The state foots the bill, while northern neighbors profit from a managed power market.
California's electric restructuring plan, launched on April 1, 1998, marks one of the most ambitious attempts in U.S. history to place the state in a social engineering role. Not only was the scale of the project daunting, with implementation cost estimates running as high as $1.2 billion, but the plan places California government in control of the most minute components of the electric system.
How has the experiment gone? Most participants on the retail side agree that restructuring California-style has had little impact as yet on final consumers. The complex mechanics and high entry fees simply have made large-scale customer participation impossible. Even the largest industrial customers have seen few benefits.fn1
Instead, the most far-reaching impacts have occurred at the wholesale end of the market. This finding is surprising, moreover, because the mechanism described in the program's enabling legislation, Assembly Bill 1890, was not designed to intervene in wholesale markets.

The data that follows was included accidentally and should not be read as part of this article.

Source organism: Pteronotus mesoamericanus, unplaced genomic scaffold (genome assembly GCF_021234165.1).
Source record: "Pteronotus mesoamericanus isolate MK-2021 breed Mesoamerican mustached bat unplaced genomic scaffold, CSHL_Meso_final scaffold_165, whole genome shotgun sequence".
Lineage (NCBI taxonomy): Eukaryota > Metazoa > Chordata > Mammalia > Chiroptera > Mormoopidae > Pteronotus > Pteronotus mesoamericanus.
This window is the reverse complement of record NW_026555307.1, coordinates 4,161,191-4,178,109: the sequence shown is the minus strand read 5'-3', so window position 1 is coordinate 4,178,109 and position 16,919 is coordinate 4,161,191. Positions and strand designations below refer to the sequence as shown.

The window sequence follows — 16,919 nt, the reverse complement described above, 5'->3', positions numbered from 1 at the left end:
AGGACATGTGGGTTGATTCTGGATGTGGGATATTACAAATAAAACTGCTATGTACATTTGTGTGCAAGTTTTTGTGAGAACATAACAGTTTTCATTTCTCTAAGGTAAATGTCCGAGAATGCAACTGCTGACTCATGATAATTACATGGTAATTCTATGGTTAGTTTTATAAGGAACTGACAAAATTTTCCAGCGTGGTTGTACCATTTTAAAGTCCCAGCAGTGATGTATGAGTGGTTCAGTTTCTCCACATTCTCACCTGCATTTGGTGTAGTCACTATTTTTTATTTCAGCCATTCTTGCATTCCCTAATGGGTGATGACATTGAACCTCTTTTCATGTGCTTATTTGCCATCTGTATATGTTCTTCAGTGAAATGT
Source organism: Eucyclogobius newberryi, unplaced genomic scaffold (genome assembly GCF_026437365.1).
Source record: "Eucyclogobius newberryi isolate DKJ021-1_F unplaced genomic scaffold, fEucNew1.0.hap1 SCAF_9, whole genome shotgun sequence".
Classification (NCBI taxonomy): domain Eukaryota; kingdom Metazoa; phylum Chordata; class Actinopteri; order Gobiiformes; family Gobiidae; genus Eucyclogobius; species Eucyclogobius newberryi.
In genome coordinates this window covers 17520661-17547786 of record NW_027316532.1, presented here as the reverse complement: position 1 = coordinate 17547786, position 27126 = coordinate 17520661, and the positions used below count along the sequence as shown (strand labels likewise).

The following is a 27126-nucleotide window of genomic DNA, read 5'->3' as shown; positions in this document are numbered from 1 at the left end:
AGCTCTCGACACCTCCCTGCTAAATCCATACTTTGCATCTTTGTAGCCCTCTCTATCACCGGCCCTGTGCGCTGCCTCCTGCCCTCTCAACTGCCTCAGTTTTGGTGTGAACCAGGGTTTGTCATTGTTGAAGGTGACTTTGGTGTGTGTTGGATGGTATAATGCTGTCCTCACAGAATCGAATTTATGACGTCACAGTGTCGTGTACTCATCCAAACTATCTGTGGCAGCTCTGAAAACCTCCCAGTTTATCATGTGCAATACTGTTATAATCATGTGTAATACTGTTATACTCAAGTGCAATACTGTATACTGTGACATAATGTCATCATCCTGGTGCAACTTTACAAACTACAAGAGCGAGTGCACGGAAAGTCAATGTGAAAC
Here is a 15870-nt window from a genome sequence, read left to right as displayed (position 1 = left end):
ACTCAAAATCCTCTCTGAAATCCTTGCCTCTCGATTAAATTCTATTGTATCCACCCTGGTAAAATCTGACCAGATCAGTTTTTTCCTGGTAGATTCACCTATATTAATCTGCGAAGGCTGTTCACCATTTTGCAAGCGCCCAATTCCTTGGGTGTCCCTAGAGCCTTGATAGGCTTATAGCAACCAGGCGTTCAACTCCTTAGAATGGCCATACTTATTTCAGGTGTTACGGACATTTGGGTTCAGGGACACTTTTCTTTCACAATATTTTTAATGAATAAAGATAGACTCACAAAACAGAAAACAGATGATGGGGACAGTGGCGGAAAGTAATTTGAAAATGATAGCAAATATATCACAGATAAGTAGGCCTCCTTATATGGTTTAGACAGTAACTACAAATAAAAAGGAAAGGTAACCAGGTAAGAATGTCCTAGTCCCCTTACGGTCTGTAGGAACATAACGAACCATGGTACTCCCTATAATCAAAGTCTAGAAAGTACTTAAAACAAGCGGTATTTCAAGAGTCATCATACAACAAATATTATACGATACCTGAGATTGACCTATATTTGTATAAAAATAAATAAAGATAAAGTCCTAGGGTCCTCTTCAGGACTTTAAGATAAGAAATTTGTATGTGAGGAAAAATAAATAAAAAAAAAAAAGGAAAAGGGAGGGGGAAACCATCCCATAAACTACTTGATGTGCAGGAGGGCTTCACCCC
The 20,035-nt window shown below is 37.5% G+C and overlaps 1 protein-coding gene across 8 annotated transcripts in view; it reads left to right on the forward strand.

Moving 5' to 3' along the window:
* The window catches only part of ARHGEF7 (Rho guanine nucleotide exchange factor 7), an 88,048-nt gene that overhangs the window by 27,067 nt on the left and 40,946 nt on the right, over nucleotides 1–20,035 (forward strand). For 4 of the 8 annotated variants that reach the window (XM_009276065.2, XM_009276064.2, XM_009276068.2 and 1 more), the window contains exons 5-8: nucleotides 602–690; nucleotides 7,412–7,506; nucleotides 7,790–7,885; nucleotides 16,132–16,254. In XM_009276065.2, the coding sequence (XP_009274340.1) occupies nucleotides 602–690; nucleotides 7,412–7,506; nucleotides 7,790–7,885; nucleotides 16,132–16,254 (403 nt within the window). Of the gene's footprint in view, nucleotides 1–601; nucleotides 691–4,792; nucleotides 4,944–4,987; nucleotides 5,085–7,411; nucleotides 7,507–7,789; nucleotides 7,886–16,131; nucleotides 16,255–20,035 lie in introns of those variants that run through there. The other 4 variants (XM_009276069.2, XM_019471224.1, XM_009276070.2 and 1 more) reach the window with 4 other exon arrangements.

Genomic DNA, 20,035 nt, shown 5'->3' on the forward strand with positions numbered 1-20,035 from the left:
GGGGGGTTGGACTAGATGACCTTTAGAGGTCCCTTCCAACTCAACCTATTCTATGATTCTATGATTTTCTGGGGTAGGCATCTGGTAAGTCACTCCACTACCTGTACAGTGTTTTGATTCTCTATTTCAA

Granted, this analysis is preliminary at best; we can call on only eight months of experience with the new institutions, including only about five or six months of hard information, since data from the U.S. Energy Information Administration is usually lagged three months or more.
Nevertheless, the preliminary indications appear quite clear. California's intervention in wholesale markets, with its complex administered Power Exchange (PX) and Independent System Operator (ISO), has raised both prices and volatility across the West Coast. This experience suggests a series of questions for the state, the region and the nation as a whole: